The founders of Foodzie aren't your garden-variety tech entrepreneurs.
Yes, the online specialty grocer has an office in San Francisco's startup-laden South of Market district. Chief Executive Rob LaFave, Chief Marketing Officer Emily Olson, and Chief Technology Officer Nik Bauman are getting into the flow too, hanging out with locals like Digg founder Kevin Rose, who recently attended a tasting at Foodzie's office.
But the founders of the fledgling site are hardly steeped in Silicon Valley culture. It wasn't until January that Olson and LaFave moved from Boulder, Colo., to San Francisco, closer to the Bay Area food scene. What's more, LaFave, Olson, and Bauman, chosen as three of the most promising young entrepreneurs in tech this year, are building a retail site as many startups eye sexier social media.
Making Users Hungry
The contrarian instincts could serve Foodzie well as it takes on big online specialty food stores like Amazon.com (AMZN) and iGourmet. Foodzie's site, which sells products from small producers in 25 states, relies on attractive photos and an uncluttered design to appeal to customers' palates. "What was lacking in online (food stores) was an experience that makes you hungry," Bauman says.
Foodzie, backed by $1 million from First Round Capital, SoftTech VC, and TechStars, is jumping into the online food sales business at a time when consumers' appetite for buying goods and researching recipes on the Web is growing. Online food and beverage sales in the U.S. were $4.8 billion in 2008, and grew 11% in the first quarter compared with roughly flat e-commerce sales overall, according to market researcher ComScore (SCOR).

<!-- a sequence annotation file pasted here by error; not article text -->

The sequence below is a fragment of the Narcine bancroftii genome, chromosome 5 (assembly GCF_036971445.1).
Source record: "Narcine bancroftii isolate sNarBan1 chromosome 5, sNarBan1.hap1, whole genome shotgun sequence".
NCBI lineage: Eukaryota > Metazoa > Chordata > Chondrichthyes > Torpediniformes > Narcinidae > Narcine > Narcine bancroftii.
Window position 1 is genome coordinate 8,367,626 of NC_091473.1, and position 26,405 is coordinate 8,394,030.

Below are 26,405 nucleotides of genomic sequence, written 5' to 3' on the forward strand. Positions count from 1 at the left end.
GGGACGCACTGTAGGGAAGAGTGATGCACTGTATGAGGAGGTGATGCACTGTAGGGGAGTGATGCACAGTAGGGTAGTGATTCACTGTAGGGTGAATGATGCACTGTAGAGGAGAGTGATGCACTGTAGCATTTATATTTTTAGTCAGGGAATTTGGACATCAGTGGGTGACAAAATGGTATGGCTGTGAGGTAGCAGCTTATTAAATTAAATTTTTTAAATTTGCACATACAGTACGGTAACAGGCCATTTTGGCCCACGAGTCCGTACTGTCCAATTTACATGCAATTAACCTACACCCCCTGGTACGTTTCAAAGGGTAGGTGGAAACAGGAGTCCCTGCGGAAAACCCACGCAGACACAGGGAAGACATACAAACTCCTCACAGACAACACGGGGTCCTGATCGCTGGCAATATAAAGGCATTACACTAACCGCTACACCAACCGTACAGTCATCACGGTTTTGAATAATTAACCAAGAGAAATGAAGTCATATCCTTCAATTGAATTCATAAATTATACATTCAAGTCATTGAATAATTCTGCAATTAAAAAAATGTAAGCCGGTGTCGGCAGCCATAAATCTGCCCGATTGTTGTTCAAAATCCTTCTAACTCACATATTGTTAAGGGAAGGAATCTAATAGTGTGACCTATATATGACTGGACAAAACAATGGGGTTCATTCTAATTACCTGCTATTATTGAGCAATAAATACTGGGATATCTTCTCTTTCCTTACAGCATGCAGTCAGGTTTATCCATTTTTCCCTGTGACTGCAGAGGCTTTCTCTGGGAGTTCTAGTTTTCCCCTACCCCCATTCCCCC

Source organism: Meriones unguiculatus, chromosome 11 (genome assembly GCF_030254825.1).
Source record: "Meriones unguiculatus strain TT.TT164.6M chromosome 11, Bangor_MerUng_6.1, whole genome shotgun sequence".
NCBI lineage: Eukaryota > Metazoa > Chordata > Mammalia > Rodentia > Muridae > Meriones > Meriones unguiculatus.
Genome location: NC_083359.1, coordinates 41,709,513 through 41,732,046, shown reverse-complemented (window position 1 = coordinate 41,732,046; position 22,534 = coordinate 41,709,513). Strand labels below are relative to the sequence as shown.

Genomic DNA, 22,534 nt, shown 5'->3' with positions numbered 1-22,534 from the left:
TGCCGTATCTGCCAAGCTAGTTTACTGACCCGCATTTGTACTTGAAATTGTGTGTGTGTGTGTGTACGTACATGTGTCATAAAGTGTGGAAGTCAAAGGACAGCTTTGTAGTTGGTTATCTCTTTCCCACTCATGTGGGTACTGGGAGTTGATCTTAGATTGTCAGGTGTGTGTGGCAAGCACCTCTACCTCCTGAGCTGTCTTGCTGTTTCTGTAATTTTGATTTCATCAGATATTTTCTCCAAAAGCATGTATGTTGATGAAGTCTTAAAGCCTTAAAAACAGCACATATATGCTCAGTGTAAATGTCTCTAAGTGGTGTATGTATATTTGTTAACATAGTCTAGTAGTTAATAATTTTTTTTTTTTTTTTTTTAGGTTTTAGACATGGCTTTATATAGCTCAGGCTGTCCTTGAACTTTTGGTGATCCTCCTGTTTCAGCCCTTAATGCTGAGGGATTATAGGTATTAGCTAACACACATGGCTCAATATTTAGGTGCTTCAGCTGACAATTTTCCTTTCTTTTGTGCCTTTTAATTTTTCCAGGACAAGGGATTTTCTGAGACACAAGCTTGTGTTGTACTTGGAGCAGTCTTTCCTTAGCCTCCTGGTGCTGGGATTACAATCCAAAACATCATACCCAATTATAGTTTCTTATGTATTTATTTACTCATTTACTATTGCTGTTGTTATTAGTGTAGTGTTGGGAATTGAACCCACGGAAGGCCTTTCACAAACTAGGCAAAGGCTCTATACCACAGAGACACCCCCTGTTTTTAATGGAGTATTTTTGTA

"It's one of the biggest consumer categories now, and even a small sliver of that can be attractive," says Sucharita Mulpuru, an analyst at Forrester Research (FORR). But online food sales can be challenging, as perishable goods and shipping costs erode profit margins, Mulpuru adds. Foodzie also needs to prove there's room for one more player in the market for the often high-priced foods favored by educated, urban consumers when many Americans are pinching pennies.
Brainchild of College Chums
The company is trying to give artisan food producers a bridge from local farmers' markets to crowded virtual grocery-store shelves, where it's hard for newcomers to elbow in. Foodzie handles credit-card processing and tax calculations for producers, and supplies prepaid shipping labels to the makers of such items as grass-fed beef, sea salt caramels, and Sumatra coffee. In return, Foodzie takes 20% of sales.
Items on Foodzie don't come cheap. There's a box of 12 marshmallow cookies for $24, far higher than supermarket prices. A jar of pasta sauce made with extra virgin olive oil fetches $8. Olson and LaFave say the site also offers more affordable items like "heirloom" popcorn, at $5 for 1.5 lb. The team considers Foodzie products "small luxuries" in which consumers can indulge despite the recession. "People are looking to change the way they eat," says Olson.
LaFave, Olson, and Bauman met during their freshman year at Virginia Tech in 2002. Olson wanted to be a food writer, and the three found a common interest in food, hanging out at farmers' markets and cooking together. "Nik and I tagged along for the food," LaFave says.
Looking for Additional Funding
After college, Olson worked as a brand manager at specialty food retailer The Fresh Market. But after realizing how tough it is for small food companies to get shelf space, she came up with the idea for Foodzie. The founders moved to Boulder to attend a "startup camp" in summer 2008, and landed venture funding in December.
The founders say giving small producers a national audience is a key aspect of their business. They take many of the site's colorful photos themselves, offering a uniform feel for shoppers throughout the site, while providing producers with some customized branding. In the works are software to let food bloggers and everyday shoppers share links to Foodzie's site on Facebook, and plans to arrange food pickup and delivery services for sellers.
Olson says she and her college friends stay in close touch with the growers whose products Foodzie showcases. "We're at the farmers' markets shopping and talking to producers," she says. At the same time, the team appears to be settling nicely into the Silicon Valley way of doing business: They're hard at work to secure $250,000 in additional funding.